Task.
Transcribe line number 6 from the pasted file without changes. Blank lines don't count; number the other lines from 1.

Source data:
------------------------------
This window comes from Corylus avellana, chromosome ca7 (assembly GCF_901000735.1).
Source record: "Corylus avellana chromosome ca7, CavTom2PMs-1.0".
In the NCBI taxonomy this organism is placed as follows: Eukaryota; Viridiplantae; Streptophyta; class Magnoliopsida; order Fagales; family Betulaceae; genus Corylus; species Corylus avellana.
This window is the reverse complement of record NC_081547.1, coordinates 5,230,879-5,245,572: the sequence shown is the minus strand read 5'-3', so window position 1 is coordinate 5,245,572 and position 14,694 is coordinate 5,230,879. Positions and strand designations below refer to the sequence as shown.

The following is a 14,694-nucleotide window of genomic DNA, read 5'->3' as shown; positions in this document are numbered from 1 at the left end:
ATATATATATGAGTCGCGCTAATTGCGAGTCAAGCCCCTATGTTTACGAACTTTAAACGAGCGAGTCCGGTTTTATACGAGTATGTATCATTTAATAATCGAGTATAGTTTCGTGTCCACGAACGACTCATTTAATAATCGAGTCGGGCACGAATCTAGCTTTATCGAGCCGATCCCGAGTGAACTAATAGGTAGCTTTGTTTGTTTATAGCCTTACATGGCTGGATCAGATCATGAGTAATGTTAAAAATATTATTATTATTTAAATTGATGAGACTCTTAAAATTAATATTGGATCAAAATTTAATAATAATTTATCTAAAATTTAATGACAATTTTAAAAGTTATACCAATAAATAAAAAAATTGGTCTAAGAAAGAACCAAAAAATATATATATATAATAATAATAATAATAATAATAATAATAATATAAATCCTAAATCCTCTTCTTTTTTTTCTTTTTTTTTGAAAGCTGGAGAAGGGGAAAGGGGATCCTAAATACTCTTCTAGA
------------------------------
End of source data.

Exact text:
ATATATATATGAGTCGCGCTAATTGCGAGTCAAGCCCCTATGTTTACGAACTTTAAACGAGCGAGTCCGGTTTTATACGAGTATGTATCATTTAATAATCGAGTATAGTTTCGTGTCCACGAACGACTCATTTAATAATCGAGTCGGGCACGAATCTAGCTTTATCGAGCCGATCCCGAGTGAACTAATAGGTAGCTTTGTTTGTTTATAGCCTTACATGGCTGGATCAGATCATGAGTAATGTTAAAAATATTATTATTATTTAAATTGATGAGACTCTTAAAATTAATATTGGATCAAAATTTAATAATAATTTATCTAAAATTTAATGACAATTTTAAAAGTTATACCAATAAATAAAAAAATTGGTCTAAGAAAGAACCAAAAAATATATATATATAATAATAATAATAATAATAATAATAATAATATAAATCCTAAATCCTCTTCTTTTTTTTCTTTTTTTTTGAAAGCTGGAGAAGGGGAAAGGGGATCCTAAATACTCTTCTAGA